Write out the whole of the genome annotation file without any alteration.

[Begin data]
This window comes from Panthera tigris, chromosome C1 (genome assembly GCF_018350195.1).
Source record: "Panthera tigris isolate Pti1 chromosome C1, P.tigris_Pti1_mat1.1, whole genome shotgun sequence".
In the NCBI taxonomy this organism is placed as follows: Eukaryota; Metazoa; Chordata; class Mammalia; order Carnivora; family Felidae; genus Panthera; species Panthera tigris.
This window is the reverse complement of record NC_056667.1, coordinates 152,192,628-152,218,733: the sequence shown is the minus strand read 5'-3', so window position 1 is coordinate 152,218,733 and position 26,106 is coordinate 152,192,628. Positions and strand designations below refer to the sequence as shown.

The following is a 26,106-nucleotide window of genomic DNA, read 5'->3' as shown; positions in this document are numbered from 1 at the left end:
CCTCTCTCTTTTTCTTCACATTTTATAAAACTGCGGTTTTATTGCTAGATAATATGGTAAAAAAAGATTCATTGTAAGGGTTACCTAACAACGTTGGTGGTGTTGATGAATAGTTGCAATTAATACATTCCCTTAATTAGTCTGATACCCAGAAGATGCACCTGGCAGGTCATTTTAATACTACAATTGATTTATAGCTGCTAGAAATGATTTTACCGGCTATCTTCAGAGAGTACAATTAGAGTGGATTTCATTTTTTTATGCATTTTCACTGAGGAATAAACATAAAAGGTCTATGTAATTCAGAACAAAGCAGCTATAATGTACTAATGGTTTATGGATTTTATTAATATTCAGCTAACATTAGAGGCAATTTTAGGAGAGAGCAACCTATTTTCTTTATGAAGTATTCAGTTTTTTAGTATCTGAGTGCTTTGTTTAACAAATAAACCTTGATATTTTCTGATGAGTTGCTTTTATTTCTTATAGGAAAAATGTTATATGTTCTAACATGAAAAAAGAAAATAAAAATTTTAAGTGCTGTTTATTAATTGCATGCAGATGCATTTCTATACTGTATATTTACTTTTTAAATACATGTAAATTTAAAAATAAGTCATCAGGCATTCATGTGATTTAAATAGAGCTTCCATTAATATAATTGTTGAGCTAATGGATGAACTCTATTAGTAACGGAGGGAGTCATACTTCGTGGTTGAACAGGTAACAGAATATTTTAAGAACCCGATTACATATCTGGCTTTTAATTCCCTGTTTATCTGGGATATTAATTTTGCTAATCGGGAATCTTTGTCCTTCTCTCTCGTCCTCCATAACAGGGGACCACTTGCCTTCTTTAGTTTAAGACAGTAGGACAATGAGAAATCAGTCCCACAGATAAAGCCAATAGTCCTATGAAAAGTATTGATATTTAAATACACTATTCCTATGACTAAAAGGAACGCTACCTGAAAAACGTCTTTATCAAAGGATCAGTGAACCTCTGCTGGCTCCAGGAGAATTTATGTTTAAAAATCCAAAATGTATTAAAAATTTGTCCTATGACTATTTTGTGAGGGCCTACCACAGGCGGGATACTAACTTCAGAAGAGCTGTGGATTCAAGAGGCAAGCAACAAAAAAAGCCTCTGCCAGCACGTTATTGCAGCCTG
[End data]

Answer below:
This window comes from Panthera tigris, chromosome C1 (genome assembly GCF_018350195.1).
Source record: "Panthera tigris isolate Pti1 chromosome C1, P.tigris_Pti1_mat1.1, whole genome shotgun sequence".
In the NCBI taxonomy this organism is placed as follows: Eukaryota; Metazoa; Chordata; class Mammalia; order Carnivora; family Felidae; genus Panthera; species Panthera tigris.
This window is the reverse complement of record NC_056667.1, coordinates 152,192,628-152,218,733: the sequence shown is the minus strand read 5'-3', so window position 1 is coordinate 152,218,733 and position 26,106 is coordinate 152,192,628. Positions and strand designations below refer to the sequence as shown.

The following is a 26,106-nucleotide window of genomic DNA, read 5'->3' as shown; positions in this document are numbered from 1 at the left end:
CCTCTCTCTTTTTCTTCACATTTTATAAAACTGCGGTTTTATTGCTAGATAATATGGTAAAAAAAGATTCATTGTAAGGGTTACCTAACAACGTTGGTGGTGTTGATGAATAGTTGCAATTAATACATTCCCTTAATTAGTCTGATACCCAGAAGATGCACCTGGCAGGTCATTTTAATACTACAATTGATTTATAGCTGCTAGAAATGATTTTACCGGCTATCTTCAGAGAGTACAATTAGAGTGGATTTCATTTTTTTATGCATTTTCACTGAGGAATAAACATAAAAGGTCTATGTAATTCAGAACAAAGCAGCTATAATGTACTAATGGTTTATGGATTTTATTAATATTCAGCTAACATTAGAGGCAATTTTAGGAGAGAGCAACCTATTTTCTTTATGAAGTATTCAGTTTTTTAGTATCTGAGTGCTTTGTTTAACAAATAAACCTTGATATTTTCTGATGAGTTGCTTTTATTTCTTATAGGAAAAATGTTATATGTTCTAACATGAAAAAAGAAAATAAAAATTTTAAGTGCTGTTTATTAATTGCATGCAGATGCATTTCTATACTGTATATTTACTTTTTAAATACATGTAAATTTAAAAATAAGTCATCAGGCATTCATGTGATTTAAATAGAGCTTCCATTAATATAATTGTTGAGCTAATGGATGAACTCTATTAGTAACGGAGGGAGTCATACTTCGTGGTTGAACAGGTAACAGAATATTTTAAGAACCCGATTACATATCTGGCTTTTAATTCCCTGTTTATCTGGGATATTAATTTTGCTAATCGGGAATCTTTGTCCTTCTCTCTCGTCCTCCATAACAGGGGACCACTTGCCTTCTTTAGTTTAAGACAGTAGGACAATGAGAAATCAGTCCCACAGATAAAGCCAATAGTCCTATGAAAAGTATTGATATTTAAATACACTATTCCTATGACTAAAAGGAACGCTACCTGAAAAACGTCTTTATCAAAGGATCAGTGAACCTCTGCTGGCTCCAGGAGAATTTATGTTTAAAAATCCAAAATGTATTAAAAATTTGTCCTATGACTATTTTGTGAGGGCCTACCACAGGCGGGATACTAACTTCAGAAGAGCTGTGGATTCAAGAGGCAAGCAACAAAAAAAGCCTCTGCCAGCACGTTATTGCAGCCTG